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Ring Spotlight Cam Battery review: A bright and wide security solution

Posted: 9 March 2018 9:40 am

If you don't have the desire for a permanently installed spotlight camera, Ring's Spotlight Cam Battery can keep you secure with minimal installation hassles.

Quick Verdict
Ring's Spotlight Cam Battery takes the features we loved in the Video Doorbell 2, trading the bell for a light beam. The end result is an easy to use, wide angle home security camera, although installation can be a tad tricky.

The Good

  • Doesn't need a sparky to install
  • Rechargeable battery
  • Wide video angle
  • Works well with other Ring gadgets

The bad

  • Can be overly sensitive
  • Proper placement is vital
  • Spotlight isn't super-bright
  • Needs good upload speeds

When I reviewed the Ring Video Doorbell 2 recently, Ring also loaned me a fixed version of its Floodlight camera solution. As the name suggests it's a floodlight, and an incredibly bright one at that, but unlike the Ring Video Doorbell 2, it requires a qualified electrician to install safely.

That's not going to suit every homeowner, or folks who rent, or anyone who might want a spotlight security solution that they can take with them for any reason. The Ring Spotlight Cam Battery is, more or less, the solution for those issues. You can opt for a wired version of the same device, or indeed a solar-powered variant, but it's the battery-backed solution I've tested here.


Ring has a very distinct design style for its home security products, and that style can be best summed up with heavy use of the word "obvious". It's Ring branded, which is fair enough, but it also makes its cameras and spotlights, including the Ring Spotlight Cam Battery, stand out.

That's not accidental, and for most purposes, it's going to be desirable, simply because making it obvious you're monitoring a property can in itself be a significant deterrent to would-be burglars. Obviously, if your taste tends more towards more discrete security cameras, Ring's range isn't going to suit you.

The Ring Spotlight Cam Battery is a moderate sized unit, measuring in at 12.6 x 6.91 x 7.59cm not including the connection plate. The camera lens is very much front and centre, while the spotlight section sits below. Because it's only a spotlight, and not a doorbell, there's no doorbell function. Although, motion events can be "answered" through the app, with an inbuilt speaker for chatting to your visitors, or presumably growling like a hungry hound at any intruders.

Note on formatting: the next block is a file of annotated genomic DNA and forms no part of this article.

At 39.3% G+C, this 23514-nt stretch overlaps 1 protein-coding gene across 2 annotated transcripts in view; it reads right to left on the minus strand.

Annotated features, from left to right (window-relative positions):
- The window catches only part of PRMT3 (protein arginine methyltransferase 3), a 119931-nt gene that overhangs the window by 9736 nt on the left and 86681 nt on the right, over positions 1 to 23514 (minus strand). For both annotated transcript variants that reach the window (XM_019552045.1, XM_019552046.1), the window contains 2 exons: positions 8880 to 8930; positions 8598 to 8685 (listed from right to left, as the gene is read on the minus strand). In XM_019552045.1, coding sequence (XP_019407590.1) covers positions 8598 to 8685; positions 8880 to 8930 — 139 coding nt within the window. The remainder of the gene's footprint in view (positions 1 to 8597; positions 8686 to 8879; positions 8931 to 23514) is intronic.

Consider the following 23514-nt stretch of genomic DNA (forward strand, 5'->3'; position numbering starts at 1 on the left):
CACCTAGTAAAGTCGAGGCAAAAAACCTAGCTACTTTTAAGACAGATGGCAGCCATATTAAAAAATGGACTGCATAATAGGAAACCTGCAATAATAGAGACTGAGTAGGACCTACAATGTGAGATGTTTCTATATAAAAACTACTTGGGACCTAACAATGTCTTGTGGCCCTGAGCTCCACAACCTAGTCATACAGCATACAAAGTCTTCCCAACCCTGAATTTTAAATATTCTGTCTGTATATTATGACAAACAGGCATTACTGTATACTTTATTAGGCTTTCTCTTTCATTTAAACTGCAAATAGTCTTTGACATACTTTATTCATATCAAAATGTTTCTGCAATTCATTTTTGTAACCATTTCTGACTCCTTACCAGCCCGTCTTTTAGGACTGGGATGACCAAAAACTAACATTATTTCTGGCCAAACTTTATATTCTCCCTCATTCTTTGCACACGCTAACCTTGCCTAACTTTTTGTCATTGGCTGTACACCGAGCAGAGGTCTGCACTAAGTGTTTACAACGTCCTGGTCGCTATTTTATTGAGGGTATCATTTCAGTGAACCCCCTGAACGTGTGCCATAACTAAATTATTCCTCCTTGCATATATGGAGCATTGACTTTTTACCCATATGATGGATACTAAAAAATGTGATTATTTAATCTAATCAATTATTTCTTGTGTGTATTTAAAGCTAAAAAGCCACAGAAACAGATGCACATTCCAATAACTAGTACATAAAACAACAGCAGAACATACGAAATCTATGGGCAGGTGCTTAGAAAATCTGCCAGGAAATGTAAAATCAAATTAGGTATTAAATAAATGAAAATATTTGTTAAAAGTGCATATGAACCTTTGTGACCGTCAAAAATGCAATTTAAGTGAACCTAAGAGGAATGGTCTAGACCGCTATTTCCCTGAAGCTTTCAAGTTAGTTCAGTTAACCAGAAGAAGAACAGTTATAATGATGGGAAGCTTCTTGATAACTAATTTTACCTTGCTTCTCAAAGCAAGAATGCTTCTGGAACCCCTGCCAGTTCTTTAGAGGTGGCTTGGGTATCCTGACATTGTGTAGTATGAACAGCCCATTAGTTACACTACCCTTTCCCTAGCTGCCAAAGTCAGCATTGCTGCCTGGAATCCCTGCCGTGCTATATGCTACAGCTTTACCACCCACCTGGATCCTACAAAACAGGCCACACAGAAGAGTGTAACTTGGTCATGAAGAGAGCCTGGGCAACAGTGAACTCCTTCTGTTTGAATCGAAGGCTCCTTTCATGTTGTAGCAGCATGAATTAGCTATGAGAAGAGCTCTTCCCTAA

One aspect of the entire Ring experience that I really appreciate is how well detailed the installation instructions are for all of its products, from the installation manuals to a wide range of installation videos that really do take you through every aspect of installation.

As with the Ring Video Doorbell 2, you're also supplied with every single part you should need for installation, including mounting screws if you're going into brick, drill bits and Ring's own custom screwdriver for the security bit that holds the rechargeable battery in place. There are even a few spare screws for if you drop any while installing the Ring Spotlight Cam Battery.

In my case that was quite welcome, because ideally, you want to mount the Ring Spotlight Cam Battery up high, and that's just a little bit more of a challenge than the video doorbell, which quite logically should be placed where visitors can reach it. Your own installation surfaces may vary from mine, of course, but it's a job that's best approached with a helper to pass tools, steady ladders and catch any errant screws when you drop them.

The Ring Spotlight Cam Battery secures to a round socket holder, but there's a very slight chicken-and-egg issue here. It's much easier to pop the camera into the socket before you install, but that fixes the camera into a single position that might not be the ideal for viewing angles. I got around that problem by holding the camera in place and checking visuals on the app itself.

Careful installation is vital because the Ring Spotlight Cam Battery has quite a wide field of vision, and it's going to be most useful if it can scan the right areas of wherever you're trying to secure.

You're also supplied with a microUSB cable for charging up the Ring Spotlight Cam Battery's power source, which, if you hadn't gathered, is a battery. However, there's no supplied plug charger, but any mobile charger should be able to trickle charge the Ring Spotlight Cam Battery's battery quite nicely.